Lord Justice Hughes added: "That cannot have been other than potentially very dangerous and, in the context of a volatile crowd, very likely to lead others to behave equally dangerously."
He went on: "A little later he was to be found swinging in an exhibitionist manner and for quite a prolonged period on one of the flags on the Cenotaph.
"This was an incident which, unsurprisingly, subsequently attracted a good deal of attention.
"Deeply offensive as it undoubtedly was, it did not amount to violence and thus was not part of the offence of violent disorder with which he was charged.
"Its relevance in law is limited to the fact that, along with the other behaviour, it demonstrates that he was at times over-excited, out of control, and raising the temperature in a manner which could only be dangerous in the context of a large and angry crowd."
The judge at Kingston concluded that he was sure Gilmour had thrown a bin at a car in the royal convoy - which had been conveying the Prince of Wales, the Duchess of Cornwall and others to an evening public engagement.
The appeal judges ruled that he was "entitled to come to the conclusion which he did".
Lord Justice Hughes said of Gilmour: "He is plainly a talented man."
References from people who knew him well described him as a person who is "generally of gentle and peaceable disposition".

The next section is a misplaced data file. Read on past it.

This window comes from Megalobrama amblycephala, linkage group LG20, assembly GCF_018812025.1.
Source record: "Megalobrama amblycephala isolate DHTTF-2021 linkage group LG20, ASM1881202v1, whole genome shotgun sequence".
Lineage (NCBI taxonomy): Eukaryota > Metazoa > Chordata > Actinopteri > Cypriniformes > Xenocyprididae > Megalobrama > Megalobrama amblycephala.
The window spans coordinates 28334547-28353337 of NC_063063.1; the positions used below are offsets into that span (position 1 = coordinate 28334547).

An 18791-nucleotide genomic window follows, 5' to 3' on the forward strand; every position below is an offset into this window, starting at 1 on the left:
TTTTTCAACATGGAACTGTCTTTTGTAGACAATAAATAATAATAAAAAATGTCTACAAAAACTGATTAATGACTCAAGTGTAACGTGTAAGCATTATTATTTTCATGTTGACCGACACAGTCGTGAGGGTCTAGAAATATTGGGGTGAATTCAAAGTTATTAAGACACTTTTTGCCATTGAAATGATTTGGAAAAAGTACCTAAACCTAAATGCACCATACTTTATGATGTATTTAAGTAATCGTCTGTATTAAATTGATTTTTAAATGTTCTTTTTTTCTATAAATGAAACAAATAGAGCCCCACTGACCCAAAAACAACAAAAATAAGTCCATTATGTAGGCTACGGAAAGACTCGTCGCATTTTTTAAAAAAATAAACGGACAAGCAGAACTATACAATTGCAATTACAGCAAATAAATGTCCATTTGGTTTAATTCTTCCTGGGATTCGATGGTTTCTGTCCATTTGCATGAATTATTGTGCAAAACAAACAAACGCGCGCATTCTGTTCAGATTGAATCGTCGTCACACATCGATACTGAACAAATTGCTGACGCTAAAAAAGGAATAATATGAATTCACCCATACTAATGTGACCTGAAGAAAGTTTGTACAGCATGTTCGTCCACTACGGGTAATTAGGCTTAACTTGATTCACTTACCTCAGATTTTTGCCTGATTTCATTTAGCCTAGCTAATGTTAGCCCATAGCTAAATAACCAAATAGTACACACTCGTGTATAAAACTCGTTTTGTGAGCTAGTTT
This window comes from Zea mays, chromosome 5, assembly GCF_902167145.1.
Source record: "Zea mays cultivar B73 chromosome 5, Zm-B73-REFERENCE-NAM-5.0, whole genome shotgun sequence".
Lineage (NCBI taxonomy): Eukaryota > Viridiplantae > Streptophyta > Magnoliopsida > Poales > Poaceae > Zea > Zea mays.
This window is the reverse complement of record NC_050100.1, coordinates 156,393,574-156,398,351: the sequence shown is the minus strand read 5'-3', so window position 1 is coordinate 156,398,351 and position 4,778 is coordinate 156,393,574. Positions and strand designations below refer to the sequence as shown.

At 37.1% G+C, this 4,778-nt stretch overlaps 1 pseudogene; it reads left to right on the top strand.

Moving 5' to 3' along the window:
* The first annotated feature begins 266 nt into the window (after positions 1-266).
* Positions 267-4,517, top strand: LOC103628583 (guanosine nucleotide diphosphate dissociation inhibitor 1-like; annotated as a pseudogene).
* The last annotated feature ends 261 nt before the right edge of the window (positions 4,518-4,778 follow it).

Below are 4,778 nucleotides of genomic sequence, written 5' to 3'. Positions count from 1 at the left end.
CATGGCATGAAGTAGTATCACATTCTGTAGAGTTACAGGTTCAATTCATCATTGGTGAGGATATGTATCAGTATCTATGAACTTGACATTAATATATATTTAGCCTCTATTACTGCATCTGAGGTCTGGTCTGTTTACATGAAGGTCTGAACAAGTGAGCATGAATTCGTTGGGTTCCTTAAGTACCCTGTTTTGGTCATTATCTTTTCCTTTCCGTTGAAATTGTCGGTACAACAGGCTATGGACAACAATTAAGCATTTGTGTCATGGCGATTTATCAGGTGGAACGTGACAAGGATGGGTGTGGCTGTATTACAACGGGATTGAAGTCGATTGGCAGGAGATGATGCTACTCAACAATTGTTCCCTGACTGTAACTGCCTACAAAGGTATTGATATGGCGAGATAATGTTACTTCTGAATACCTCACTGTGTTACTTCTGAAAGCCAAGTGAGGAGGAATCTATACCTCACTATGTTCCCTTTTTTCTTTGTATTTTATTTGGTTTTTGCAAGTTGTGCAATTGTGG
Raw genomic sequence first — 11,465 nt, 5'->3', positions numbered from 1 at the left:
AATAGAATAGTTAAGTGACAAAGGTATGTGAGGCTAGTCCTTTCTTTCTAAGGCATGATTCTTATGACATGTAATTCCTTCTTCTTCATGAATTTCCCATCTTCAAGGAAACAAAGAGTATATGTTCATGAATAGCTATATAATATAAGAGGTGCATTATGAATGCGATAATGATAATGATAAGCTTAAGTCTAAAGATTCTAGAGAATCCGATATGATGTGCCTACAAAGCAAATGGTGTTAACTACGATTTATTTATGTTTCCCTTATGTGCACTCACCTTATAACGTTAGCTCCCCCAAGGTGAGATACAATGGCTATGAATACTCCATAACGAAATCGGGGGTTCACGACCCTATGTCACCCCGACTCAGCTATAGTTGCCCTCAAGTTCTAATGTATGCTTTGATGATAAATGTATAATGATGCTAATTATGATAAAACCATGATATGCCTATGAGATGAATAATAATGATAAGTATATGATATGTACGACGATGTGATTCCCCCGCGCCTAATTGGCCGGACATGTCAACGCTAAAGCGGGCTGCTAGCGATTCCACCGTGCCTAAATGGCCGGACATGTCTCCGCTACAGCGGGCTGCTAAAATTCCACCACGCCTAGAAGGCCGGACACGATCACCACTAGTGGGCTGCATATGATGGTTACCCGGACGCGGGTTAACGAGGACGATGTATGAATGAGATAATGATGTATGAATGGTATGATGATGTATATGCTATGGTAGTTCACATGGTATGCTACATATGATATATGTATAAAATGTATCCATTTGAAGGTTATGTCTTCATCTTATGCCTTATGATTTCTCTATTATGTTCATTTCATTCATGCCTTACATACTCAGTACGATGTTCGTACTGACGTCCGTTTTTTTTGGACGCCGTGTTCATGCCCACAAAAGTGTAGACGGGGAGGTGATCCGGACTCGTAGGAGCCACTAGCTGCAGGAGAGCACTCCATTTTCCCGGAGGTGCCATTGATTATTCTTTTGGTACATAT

He said the judge at Kingston "rightly treated what the defendant did as entirely out of character".
The appeal judges agreed with Gilmour's barrister that testimonials from a national charity for the homeless painted a "picture of his capacity to behave very differently" from the way he did on December 9 last year.
He had earned "considerable praise for respect for others, long hours, reliability and enthusiasm".
It was also clear, said Lord Justice Hughes, that "he has been much chastened by the realisation of what he did".
He added: "He has made genuine efforts to stop drinking and taking drugs. He made a public apology soon after the event, stimulated no doubt by the heavy publicity which the graphic pictures of the Cenotaph incident had generated."
The law protects the right of people in this country to demonstrate - to "make known and in public their feelings on matters of public concern" - but to do so in large numbers in public "carries clear responsibilities, principally amongst them to act without disorder or violence which puts the public at risk".
The attack on the shops in Oxford Street "was an attack by a mob on hapless shoppers and staff who were terrified as well as trapped inside, whilst the attack on the cars was upon both public figures and those whose job it was to protect them".
Lord Justice Hughes said: "It is an unavoidable feature of mass disorder that each individual act, whatever might be its character taken on its own, inflames and encourages others to behave similarly, and that the harm done to the public stems from the combined effect of what is done en masse.
"We do not believe that violence in this context and of the kind displayed by this defendant can normally be met by other than significant sentences of immediate custody even for those of otherwise good character."
The sentence passed by the judge "correctly took account both of the defendant's serious and dangerous acts in this inflammatory context and of his normal character".
Lord Justice Hughes said the sentence was a "penalty which properly met the facts of this case".